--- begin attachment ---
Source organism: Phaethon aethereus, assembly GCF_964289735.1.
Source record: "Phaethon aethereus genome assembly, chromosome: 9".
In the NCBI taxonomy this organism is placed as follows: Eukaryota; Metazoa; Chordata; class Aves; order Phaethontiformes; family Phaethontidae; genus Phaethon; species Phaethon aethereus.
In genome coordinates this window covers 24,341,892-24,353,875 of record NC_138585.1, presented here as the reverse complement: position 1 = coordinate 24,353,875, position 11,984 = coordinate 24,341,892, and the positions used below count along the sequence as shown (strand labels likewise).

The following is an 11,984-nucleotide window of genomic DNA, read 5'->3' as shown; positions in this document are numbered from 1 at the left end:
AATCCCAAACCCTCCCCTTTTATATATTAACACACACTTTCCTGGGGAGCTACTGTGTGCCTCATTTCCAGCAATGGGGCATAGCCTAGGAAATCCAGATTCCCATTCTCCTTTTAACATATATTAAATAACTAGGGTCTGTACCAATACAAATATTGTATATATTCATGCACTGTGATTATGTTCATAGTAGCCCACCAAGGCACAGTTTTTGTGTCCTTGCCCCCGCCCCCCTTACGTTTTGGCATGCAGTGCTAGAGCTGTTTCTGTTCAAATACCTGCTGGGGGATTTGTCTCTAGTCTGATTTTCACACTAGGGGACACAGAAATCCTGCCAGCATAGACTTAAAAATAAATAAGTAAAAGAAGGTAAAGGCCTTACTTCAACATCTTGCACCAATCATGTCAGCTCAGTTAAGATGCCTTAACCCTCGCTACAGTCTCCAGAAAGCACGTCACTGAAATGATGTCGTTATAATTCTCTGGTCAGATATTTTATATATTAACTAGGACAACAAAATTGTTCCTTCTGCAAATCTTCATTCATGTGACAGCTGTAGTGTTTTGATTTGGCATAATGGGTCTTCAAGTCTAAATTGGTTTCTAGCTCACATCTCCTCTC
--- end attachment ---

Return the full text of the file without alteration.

Source organism: Phaethon aethereus, assembly GCF_964289735.1.
Source record: "Phaethon aethereus genome assembly, chromosome: 9".
In the NCBI taxonomy this organism is placed as follows: Eukaryota; Metazoa; Chordata; class Aves; order Phaethontiformes; family Phaethontidae; genus Phaethon; species Phaethon aethereus.
In genome coordinates this window covers 24,341,892-24,353,875 of record NC_138585.1, presented here as the reverse complement: position 1 = coordinate 24,353,875, position 11,984 = coordinate 24,341,892, and the positions used below count along the sequence as shown (strand labels likewise).

The following is an 11,984-nucleotide window of genomic DNA, read 5'->3' as shown; positions in this document are numbered from 1 at the left end:
AATCCCAAACCCTCCCCTTTTATATATTAACACACACTTTCCTGGGGAGCTACTGTGTGCCTCATTTCCAGCAATGGGGCATAGCCTAGGAAATCCAGATTCCCATTCTCCTTTTAACATATATTAAATAACTAGGGTCTGTACCAATACAAATATTGTATATATTCATGCACTGTGATTATGTTCATAGTAGCCCACCAAGGCACAGTTTTTGTGTCCTTGCCCCCGCCCCCCTTACGTTTTGGCATGCAGTGCTAGAGCTGTTTCTGTTCAAATACCTGCTGGGGGATTTGTCTCTAGTCTGATTTTCACACTAGGGGACACAGAAATCCTGCCAGCATAGACTTAAAAATAAATAAGTAAAAGAAGGTAAAGGCCTTACTTCAACATCTTGCACCAATCATGTCAGCTCAGTTAAGATGCCTTAACCCTCGCTACAGTCTCCAGAAAGCACGTCACTGAAATGATGTCGTTATAATTCTCTGGTCAGATATTTTATATATTAACTAGGACAACAAAATTGTTCCTTCTGCAAATCTTCATTCATGTGACAGCTGTAGTGTTTTGATTTGGCATAATGGGTCTTCAAGTCTAAATTGGTTTCTAGCTCACATCTCCTCTC